New York, June 20, 2005—The Committee to Protect Journalists condemns the continued harassment of Tulkin Karayev, a correspondent for the London-based Institute for War and Peace Reporting (IWPR). Police in the southern Uzbek city of Karshi stopped Karayev last Thursday as he was trying to travel to the capital, Tashkent, to seek medical treatment, Karayev told CPJ in a telephone interview today. The detention came just two days after Karayev was released from prison after serving 10 days on a specious charge of “hooliganism.”
Two police officers detained Karayev and human rights activist Akmal Akhmedov at around 8 a.m. on June 16, took them to the local Interior Ministry office, and held them for five hours without charges or explanation. Police told Karayev and Akhmedov they were executing “orders from above,” before seizing their passports and releasing them, Karayev told CPJ.
Karayev was going to Tashkent to seek medical treatment after his health deteriorated during a hunger strike to protest his prison sentence. Karayev, who is based in Karshi, is unable to travel without his passport. Uzbek authorities at checkpoints throughout the country require a passport for citizens traveling internally.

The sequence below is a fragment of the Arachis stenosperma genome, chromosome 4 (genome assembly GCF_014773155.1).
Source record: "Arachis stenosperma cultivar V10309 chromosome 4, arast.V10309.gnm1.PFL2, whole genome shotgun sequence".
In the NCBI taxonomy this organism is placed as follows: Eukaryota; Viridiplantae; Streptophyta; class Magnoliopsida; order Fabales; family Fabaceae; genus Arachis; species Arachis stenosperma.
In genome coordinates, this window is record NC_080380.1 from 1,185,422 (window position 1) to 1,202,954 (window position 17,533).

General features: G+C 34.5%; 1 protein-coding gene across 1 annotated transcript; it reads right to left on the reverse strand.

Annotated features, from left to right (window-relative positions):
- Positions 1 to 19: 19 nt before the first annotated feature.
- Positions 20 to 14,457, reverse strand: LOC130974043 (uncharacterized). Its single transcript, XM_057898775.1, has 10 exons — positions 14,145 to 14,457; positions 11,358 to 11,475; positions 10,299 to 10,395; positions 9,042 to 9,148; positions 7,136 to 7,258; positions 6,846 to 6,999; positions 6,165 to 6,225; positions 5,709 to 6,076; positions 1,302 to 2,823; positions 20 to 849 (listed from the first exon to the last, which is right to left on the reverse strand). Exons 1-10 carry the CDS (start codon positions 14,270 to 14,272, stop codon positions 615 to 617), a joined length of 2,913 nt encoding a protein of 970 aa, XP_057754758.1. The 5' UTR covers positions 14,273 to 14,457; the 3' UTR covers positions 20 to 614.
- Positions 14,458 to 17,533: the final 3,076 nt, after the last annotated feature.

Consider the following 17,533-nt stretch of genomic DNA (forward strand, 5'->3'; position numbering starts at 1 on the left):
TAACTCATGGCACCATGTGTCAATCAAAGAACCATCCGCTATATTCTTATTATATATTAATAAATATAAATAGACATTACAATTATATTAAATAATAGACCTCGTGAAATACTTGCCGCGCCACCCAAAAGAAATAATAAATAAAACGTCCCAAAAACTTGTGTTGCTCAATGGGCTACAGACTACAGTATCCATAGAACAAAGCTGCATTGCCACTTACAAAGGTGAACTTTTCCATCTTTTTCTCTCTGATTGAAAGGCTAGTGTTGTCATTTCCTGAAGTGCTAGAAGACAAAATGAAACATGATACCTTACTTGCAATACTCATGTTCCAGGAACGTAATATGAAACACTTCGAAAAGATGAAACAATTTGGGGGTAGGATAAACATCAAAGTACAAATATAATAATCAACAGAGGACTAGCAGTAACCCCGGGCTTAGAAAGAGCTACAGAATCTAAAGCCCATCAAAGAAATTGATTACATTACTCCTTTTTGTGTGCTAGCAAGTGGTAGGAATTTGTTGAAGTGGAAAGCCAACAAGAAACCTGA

“Before releasing us, police told us they were going to return our passports by the end of the day [on June 16],” Karayev told CPJ. “Yet we haven’t received them to this day.”
“We are deeply disturbed by the ongoing harassment of our colleague, Tulkin Karayev, and call on Uzbek authorities to return his passport immediately and allow him to work as a journalist without fear of reprisal,” CPJ Executive Director Ann Cooper said.
Karayev told CPJ that security agents have monitored his activities since March, questioning relatives and friends about his actions. People he believes to be agents have been following him as well, Karayev said. Surat Ikramov, head of the Independent Group for Human Rights Defenders, a Tashkent-based human rights organization, told CPJ that he fears for Karayev’s safety.
“Before releasing me from prison on June 14, police tried to convince me to stop working as a journalist,” Karayev told CPJ. “They suggested that I become a farmer instead, and even offered to get me a farm,” he said.
Police arrested Karayev on June 4 after an unidentified woman attacked him on the street in downtown Karshi. When Karayev went to the local police station to report the incident, he discovered that his female attacker had already declared herself the victim of the attack. A local court sentenced the journalist to 10 days in prison the same day. He had no access to a lawyer during his trial, and was prevented from having contact with his relatives during his detention, IWPR said.
After the May 13 clashes between protesters and security forces in the northeastern city of Andijan, Uzbek authorities have stepped up their crackdown on independent journalists, including IWPR correspondents. A state newspaper recently described IWPR journalists as “enemies of the state” and called for the dissemination of their names and photos on national television.
Read more about Karayev’s case.